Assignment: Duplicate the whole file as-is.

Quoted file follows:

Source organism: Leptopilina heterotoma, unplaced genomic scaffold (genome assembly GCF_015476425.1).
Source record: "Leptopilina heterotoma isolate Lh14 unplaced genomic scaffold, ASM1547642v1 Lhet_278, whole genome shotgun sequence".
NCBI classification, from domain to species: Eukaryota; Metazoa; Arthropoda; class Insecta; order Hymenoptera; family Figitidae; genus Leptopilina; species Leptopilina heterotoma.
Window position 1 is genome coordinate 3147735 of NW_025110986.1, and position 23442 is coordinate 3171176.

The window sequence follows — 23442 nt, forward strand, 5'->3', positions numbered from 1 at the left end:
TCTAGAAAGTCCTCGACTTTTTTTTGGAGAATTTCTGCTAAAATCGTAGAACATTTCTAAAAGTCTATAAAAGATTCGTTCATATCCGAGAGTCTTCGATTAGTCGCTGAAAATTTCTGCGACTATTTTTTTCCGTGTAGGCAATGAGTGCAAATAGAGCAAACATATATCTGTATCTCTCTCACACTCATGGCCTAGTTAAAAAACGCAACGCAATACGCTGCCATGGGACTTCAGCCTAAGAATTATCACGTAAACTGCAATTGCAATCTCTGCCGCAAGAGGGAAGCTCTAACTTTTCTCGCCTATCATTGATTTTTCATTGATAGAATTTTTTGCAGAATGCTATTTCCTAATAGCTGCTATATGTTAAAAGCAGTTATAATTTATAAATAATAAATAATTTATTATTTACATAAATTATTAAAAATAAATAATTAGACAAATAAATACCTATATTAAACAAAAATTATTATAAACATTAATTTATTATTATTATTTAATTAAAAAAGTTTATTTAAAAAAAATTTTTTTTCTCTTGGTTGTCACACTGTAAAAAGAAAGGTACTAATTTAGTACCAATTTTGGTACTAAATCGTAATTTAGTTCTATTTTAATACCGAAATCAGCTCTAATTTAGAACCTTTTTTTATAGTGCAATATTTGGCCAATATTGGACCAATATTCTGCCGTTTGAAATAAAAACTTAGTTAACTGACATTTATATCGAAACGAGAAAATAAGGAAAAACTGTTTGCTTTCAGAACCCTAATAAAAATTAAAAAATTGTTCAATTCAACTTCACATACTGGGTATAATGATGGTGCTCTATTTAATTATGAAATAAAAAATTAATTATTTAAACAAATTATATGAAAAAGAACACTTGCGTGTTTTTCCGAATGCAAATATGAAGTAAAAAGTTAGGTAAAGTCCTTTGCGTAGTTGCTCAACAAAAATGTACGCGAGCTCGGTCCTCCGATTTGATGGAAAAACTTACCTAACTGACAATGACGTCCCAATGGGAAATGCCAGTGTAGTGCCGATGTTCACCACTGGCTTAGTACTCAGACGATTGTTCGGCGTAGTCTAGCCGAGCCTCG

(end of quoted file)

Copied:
Source organism: Leptopilina heterotoma, unplaced genomic scaffold (genome assembly GCF_015476425.1).
Source record: "Leptopilina heterotoma isolate Lh14 unplaced genomic scaffold, ASM1547642v1 Lhet_278, whole genome shotgun sequence".
NCBI classification, from domain to species: Eukaryota; Metazoa; Arthropoda; class Insecta; order Hymenoptera; family Figitidae; genus Leptopilina; species Leptopilina heterotoma.
Window position 1 is genome coordinate 3147735 of NW_025110986.1, and position 23442 is coordinate 3171176.

The window sequence follows — 23442 nt, forward strand, 5'->3', positions numbered from 1 at the left end:
TCTAGAAAGTCCTCGACTTTTTTTTGGAGAATTTCTGCTAAAATCGTAGAACATTTCTAAAAGTCTATAAAAGATTCGTTCATATCCGAGAGTCTTCGATTAGTCGCTGAAAATTTCTGCGACTATTTTTTTCCGTGTAGGCAATGAGTGCAAATAGAGCAAACATATATCTGTATCTCTCTCACACTCATGGCCTAGTTAAAAAACGCAACGCAATACGCTGCCATGGGACTTCAGCCTAAGAATTATCACGTAAACTGCAATTGCAATCTCTGCCGCAAGAGGGAAGCTCTAACTTTTCTCGCCTATCATTGATTTTTCATTGATAGAATTTTTTGCAGAATGCTATTTCCTAATAGCTGCTATATGTTAAAAGCAGTTATAATTTATAAATAATAAATAATTTATTATTTACATAAATTATTAAAAATAAATAATTAGACAAATAAATACCTATATTAAACAAAAATTATTATAAACATTAATTTATTATTATTATTTAATTAAAAAAGTTTATTTAAAAAAAATTTTTTTTCTCTTGGTTGTCACACTGTAAAAAGAAAGGTACTAATTTAGTACCAATTTTGGTACTAAATCGTAATTTAGTTCTATTTTAATACCGAAATCAGCTCTAATTTAGAACCTTTTTTTATAGTGCAATATTTGGCCAATATTGGACCAATATTCTGCCGTTTGAAATAAAAACTTAGTTAACTGACATTTATATCGAAACGAGAAAATAAGGAAAAACTGTTTGCTTTCAGAACCCTAATAAAAATTAAAAAATTGTTCAATTCAACTTCACATACTGGGTATAATGATGGTGCTCTATTTAATTATGAAATAAAAAATTAATTATTTAAACAAATTATATGAAAAAGAACACTTGCGTGTTTTTCCGAATGCAAATATGAAGTAAAAAGTTAGGTAAAGTCCTTTGCGTAGTTGCTCAACAAAAATGTACGCGAGCTCGGTCCTCCGATTTGATGGAAAAACTTACCTAACTGACAATGACGTCCCAATGGGAAATGCCAGTGTAGTGCCGATGTTCACCACTGGCTTAGTACTCAGACGATTGTTCGGCGTAGTCTAGCCGAGCCTCG